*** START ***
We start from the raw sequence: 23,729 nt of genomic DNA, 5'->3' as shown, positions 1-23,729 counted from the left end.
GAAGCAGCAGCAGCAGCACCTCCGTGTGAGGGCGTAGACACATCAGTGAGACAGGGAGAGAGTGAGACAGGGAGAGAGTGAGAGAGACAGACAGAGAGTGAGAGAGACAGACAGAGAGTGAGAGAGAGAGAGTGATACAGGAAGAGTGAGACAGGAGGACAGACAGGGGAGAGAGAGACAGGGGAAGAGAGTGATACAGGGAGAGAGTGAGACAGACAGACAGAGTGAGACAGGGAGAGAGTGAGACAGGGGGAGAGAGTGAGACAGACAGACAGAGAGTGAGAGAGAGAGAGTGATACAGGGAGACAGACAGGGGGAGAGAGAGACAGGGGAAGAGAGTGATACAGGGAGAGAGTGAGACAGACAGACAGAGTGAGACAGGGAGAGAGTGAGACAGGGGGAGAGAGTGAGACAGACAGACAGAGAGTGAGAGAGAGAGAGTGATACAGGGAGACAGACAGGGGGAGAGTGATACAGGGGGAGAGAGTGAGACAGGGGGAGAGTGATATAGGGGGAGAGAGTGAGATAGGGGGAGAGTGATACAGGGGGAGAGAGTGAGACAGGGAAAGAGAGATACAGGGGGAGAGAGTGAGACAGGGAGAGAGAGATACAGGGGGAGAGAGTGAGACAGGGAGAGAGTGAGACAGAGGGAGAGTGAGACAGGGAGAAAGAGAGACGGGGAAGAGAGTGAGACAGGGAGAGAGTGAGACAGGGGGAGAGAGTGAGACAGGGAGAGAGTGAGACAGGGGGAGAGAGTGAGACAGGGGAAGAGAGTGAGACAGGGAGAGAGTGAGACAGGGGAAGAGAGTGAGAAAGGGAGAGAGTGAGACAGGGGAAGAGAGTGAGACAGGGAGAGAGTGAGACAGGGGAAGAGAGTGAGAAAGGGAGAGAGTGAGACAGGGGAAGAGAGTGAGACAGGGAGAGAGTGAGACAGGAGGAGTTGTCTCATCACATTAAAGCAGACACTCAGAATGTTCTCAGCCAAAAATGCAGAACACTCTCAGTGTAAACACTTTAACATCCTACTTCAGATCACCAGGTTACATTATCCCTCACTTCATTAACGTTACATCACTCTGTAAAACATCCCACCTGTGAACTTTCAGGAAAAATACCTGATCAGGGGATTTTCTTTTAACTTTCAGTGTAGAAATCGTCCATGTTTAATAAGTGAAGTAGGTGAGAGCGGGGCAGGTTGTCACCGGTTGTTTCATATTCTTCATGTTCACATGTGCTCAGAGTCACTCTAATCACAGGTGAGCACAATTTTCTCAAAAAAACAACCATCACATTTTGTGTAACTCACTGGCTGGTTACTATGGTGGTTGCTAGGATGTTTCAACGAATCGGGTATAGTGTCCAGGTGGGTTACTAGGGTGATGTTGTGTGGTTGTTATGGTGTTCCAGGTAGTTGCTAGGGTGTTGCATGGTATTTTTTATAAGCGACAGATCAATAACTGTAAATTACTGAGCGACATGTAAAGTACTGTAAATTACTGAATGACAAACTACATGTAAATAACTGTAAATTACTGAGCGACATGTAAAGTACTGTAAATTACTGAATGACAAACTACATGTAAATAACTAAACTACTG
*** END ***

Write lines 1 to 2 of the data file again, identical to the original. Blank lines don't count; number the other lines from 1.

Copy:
We start from the raw sequence: 23,729 nt of genomic DNA, 5'->3' as shown, positions 1-23,729 counted from the left end.
GAAGCAGCAGCAGCAGCACCTCCGTGTGAGGGCGTAGACACATCAGTGAGACAGGGAGAGAGTGAGACAGGGAGAGAGTGAGAGAGACAGACAGAGAGTGAGAGAGACAGACAGAGAGTGAGAGAGAGAGAGTGATACAGGAAGAGTGAGACAGGAGGACAGACAGGGGAGAGAGAGACAGGGGAAGAGAGTGATACAGGGAGAGAGTGAGACAGACAGACAGAGTGAGACAGGGAGAGAGTGAGACAGGGGGAGAGAGTGAGACAGACAGACAGAGAGTGAGAGAGAGAGAGTGATACAGGGAGACAGACAGGGGGAGAGAGAGACAGGGGAAGAGAGTGATACAGGGAGAGAGTGAGACAGACAGACAGAGTGAGACAGGGAGAGAGTGAGACAGGGGGAGAGAGTGAGACAGACAGACAGAGAGTGAGAGAGAGAGAGTGATACAGGGAGACAGACAGGGGGAGAGTGATACAGGGGGAGAGAGTGAGACAGGGGGAGAGTGATATAGGGGGAGAGAGTGAGATAGGGGGAGAGTGATACAGGGGGAGAGAGTGAGACAGGGAAAGAGAGATACAGGGGGAGAGAGTGAGACAGGGAGAGAGAGATACAGGGGGAGAGAGTGAGACAGGGAGAGAGTGAGACAGAGGGAGAGTGAGACAGGGAGAAAGAGAGACGGGGAAGAGAGTGAGACAGGGAGAGAGTGAGACAGGGGGAGAGAGTGAGACAGGGAGAGAGTGAGACAGGGGGAGAGAGTGAGACAGGGGAAGAGAGTGAGACAGGGAGAGAGTGAGACAGGGGAAGAGAGTGAGAAAGGGAGAGAGTGAGACAGGGGAAGAGAGTGAGACAGGGAGAGAGTGAGACAGGGGAAGAGAGTGAGAAAGGGAGAGAGTGAGACAGGGGAAGAGAGTGAGACAGGGAGAGAGTGAGACAGGAGGAGTTGTCTCATCACATTAAAGCAGACACTCAGAATGTTCTCAGCCAAAAATGCAGAACACTCTCAGTGTAAACACTTTAACATCCTACTTCAGATCACCAGGTTACATTATCCCTCACTTCATTAACGTTACATCACTCTGTAAAACATCCCACCTGTGAACTTTCAGGAAAAATACCTGATCAGGGGATTTTCTTTTAACTTTCAGTGTAGAAATCGTCCATGTTTAATAAGTGAAGTAGGTGAGAGCGGGGCAGGTTGTCACCGGTTGTTTCATATTCTTCATGTTCACATGTGCTCAGAGTCACTCTAATCACAGGTGAGCACAATTTTCTCAAAAAAACAACCATCACATTTTGTGTAACTCACTGGCTGGTTACTATGGTGGTTGCTAGGATGTTTCAACGAATCGGGTATAGTGTCCAGGTGGGTTACTAGGGTGATGTTGTGTGGTTGTTATGGTGTTCCAGGTAGTTGCTAGGGTGTTGCATGGTATTTTTTATAAGCGACAGATCAATAACTGTAAATTACTGAGCGACATGTAAAGTACTGTAAATTACTGAATGACAAACTACATGTAAATAACTGTAAATTACTGAGCGACATGTAAAGTACTGTAAATTACTGAATGACAAACTACATGTAAATAACTAAACTACTG